The Bridgerton locations you can actually visit
Dearest Readers, As we countdown to Bridgerton season 2, here’s a look back at the filming locations from the first season that you can visit in real life…
It is a truth universally acknowledged that a Regency period drama must be shot on location in the English city of Bath. And so in opulent new Netflix series, Bridgerton (the name of a family not a place), Bath’s picturesque Georgian architecture stands in for London in 1813. All the exterior shots of “Mayfair” were actually filmed against the honey stone facades of Alfred, Bath and Great Pulteney Streets as well as Beauford Square and Royal Crescent.
Based on the popular romance novels by Julia Quinn, the television series centres around two high society families, the sophisticated Bridgertons and the gauche Featheringtons, as their daughters aim to find eligible husbands during the London Season. Described as Jane Austen meets Gossip Girl, the show is an over the top extravaganza of ultra bright colours, sumptuous costumes, steamy sex scenes and stunning locations.
As well as Bath, various historic buildings around England, many designed by England’s first starchitect Inigo Jones, were used as locations. The interiors are 50 per cent real, 50 per cent set design, Bridgerton’s production designer Will Hughes-Jones told me via email. Some of the real life locations are not open to the public, for instance *that* staircase scene with the anti-hero, Simon, the Duke of Hastings and Daphne Bridgerton was filmed is a private house on Queen Anne’s Gate, London. Below though are the locations you can visit when the lockdown is lifted.
The grand exterior of No 1 Royal Crescent, a Georgian era museum, is the Featherington’s Grosvenor Square house (the interiors are set designs). Holburne Museum of Art at the end of Great Pulteney is the exterior of the Duke’s godmother Lady Danbury’s mansion while the Bath Assembly Rooms, the scene of many real life Georgian balls, was the setting for Danbury House’s ballroom. Double bay windowed Pickled Greens café on Abbey Green is the location of Modiste couture dress maker while 12 Trim Street (in reality a hair salon) is Gunter’s Tea Shop, both featured throughout the series.
Ranger’s House, London
The exterior of Bridgerton House, also supposedly in Grosvenor Square, is this eye catching building in Greenwich, south east London (the interiors were shot at RAF Halton House, not open to the public). This Palladian style villa which the production team bedecked with wisteria now houses The Wernher Collection, an impressive range of artworks collected by Sir Julius Wernher in the 19thcentury.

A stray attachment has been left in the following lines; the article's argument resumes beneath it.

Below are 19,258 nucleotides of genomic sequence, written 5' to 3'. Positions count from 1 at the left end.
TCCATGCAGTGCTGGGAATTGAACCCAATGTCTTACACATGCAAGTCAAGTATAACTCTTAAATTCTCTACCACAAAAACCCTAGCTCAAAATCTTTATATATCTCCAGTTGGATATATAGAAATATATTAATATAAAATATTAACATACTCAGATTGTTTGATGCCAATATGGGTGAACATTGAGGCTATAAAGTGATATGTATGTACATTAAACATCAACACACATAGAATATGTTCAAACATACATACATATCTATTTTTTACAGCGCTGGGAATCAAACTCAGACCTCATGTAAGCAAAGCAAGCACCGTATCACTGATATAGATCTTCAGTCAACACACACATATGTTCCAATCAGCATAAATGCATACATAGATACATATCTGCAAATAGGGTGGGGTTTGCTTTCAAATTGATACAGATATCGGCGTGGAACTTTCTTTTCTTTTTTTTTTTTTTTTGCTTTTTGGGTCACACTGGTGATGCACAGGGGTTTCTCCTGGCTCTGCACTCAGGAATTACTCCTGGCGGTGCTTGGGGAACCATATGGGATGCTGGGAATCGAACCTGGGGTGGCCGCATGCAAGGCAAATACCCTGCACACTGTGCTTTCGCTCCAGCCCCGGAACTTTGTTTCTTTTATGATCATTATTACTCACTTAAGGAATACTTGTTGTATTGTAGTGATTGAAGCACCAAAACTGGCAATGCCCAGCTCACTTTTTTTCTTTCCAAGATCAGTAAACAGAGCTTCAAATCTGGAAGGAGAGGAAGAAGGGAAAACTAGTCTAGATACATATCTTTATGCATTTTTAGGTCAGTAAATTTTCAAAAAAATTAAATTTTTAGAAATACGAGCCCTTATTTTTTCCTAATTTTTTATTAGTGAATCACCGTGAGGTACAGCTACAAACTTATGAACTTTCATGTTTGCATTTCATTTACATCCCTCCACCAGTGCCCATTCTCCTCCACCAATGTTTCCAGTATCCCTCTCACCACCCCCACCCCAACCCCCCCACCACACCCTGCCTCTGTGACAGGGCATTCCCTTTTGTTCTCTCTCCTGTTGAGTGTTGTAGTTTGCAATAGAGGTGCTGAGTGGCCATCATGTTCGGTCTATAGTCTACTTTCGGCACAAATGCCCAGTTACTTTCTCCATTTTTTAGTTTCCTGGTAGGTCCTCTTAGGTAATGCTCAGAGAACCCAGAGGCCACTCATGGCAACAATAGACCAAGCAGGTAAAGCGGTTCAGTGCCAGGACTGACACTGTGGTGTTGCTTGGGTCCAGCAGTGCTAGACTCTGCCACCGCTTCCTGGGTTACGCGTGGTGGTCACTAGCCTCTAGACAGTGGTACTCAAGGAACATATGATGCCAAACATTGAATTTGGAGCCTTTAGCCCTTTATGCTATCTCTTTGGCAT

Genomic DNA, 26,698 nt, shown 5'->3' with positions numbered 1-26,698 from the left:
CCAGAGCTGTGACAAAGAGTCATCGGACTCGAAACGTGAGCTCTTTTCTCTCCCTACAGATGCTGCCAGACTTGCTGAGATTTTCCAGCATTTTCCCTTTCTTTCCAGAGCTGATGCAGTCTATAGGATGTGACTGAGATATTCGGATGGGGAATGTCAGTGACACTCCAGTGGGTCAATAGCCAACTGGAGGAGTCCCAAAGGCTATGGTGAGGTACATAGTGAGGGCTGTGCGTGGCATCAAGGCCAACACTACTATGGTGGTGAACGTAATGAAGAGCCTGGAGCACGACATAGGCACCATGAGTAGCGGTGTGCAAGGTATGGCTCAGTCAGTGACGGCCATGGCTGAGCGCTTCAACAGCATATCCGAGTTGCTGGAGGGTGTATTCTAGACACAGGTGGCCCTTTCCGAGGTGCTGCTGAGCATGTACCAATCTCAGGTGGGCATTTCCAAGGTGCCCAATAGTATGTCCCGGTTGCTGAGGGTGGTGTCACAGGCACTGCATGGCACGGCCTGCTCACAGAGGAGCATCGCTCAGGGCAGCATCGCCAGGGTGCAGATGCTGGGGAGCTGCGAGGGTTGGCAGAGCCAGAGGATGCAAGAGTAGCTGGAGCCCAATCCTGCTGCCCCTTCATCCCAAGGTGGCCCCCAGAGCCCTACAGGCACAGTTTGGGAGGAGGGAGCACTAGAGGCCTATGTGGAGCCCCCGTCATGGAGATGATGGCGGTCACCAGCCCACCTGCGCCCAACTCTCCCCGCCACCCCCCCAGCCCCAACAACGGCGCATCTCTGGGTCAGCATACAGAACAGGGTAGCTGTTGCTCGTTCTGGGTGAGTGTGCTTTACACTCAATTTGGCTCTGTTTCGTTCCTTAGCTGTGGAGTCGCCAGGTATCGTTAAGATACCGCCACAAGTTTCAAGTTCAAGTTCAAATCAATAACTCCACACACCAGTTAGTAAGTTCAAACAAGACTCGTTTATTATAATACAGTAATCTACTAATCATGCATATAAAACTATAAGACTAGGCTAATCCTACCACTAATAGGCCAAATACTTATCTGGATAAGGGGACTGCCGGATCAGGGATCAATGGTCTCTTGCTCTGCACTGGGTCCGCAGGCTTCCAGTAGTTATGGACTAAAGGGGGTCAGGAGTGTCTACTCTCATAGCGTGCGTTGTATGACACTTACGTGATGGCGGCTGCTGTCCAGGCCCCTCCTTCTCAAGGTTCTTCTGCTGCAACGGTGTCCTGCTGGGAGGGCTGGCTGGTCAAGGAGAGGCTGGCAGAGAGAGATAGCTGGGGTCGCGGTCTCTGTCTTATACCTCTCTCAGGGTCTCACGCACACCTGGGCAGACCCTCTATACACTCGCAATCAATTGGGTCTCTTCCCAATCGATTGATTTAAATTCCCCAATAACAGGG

Wilton House, Wiltshire
When the debutantes including Daphne and the Featherington sisters are presented to Queen Charlotte at St James’s Palace it’s in Wilton House’s stunning Single Cube Room, so called because of its dimensions of 30 ft long by 30 ft wide and 30 ft high. And when the displeased Queen confronts her nephew Prince Friedrich of Prussia at her home, Buckingham House, it’s in the even more splendid Double Cube Room.
The house multi tasks as the exterior and interiors of the Duke’s London residence, Hastings House, too. The Cloisters features in several corridor stomping scenes and that fabulous ariel shot of “Hastings House” with is courtyard garden in the series finale of Bridgerton is Wilton.
The Queen’s House, London
Also in Greenwich, this impressive Classical building – the first of its style in the UK – stands in for Somerset House where the debutantes flock around Prince Friedrich. The house was originally built for King James 1’s bride in the early 1600s and now houses an art gallery (though not the one seen in Bridgerton which was filmed inside Somerley House, a private events venue).
The 18th century landscaped gardens in Cobham appear in the “Botanical Gardens” scenes where London society meets to picnic and promenade. The lake and both the Chinese and Five Arch bridges feature prominently – with the Netflix design additions of gazebos and a profusion of flowers.
Syon House, London
While several of the Buckingham House interiors were shot at Lancaster house (owned by the British Government and not open to the public), some were also filmed inside this 16th century house in west London. The neo classical gem also serves as the location of the Duke’s Hastings House study and dressing room. And the distinctive neo classical Great Hall is where the Duke’s belongings are packed up before he intends to leave England. Syon House’s garden courtyard inspired the set design for the London Season’s final ball.
Hatfield House, Hertfordshire
Lady Trowbridge’s Ball, featuring pivotal scenes for all the major Bridgerton characters, was filmed at this country house just north of London. As well as shots of the Jacobean exteriors and the ornamental East Garden, the Marble Hall with its black and white checked floor and wood carved walls features as the ballroom. The house has links with Queen Elizabeth 1 and a portrait of her circa 1600 hangs in the Marble Hall.
Castle Howard, Yorkshire
Both the magnificent exterior and interiors, including the centrepiece dome, of Castle Howard were shot for the Duke’s country seat, Clyvedon Castle. The Temple of the Four Winds in the grounds is the setting for another passionate scene between Simon and Daphne. Clyvedon’s dining room was actually filmed at Wilton House though and if you’re looking for the library – setting of yet another steamy encounter – you’ll need an invite to The Reform Club in London.
This article was originally published in January 2021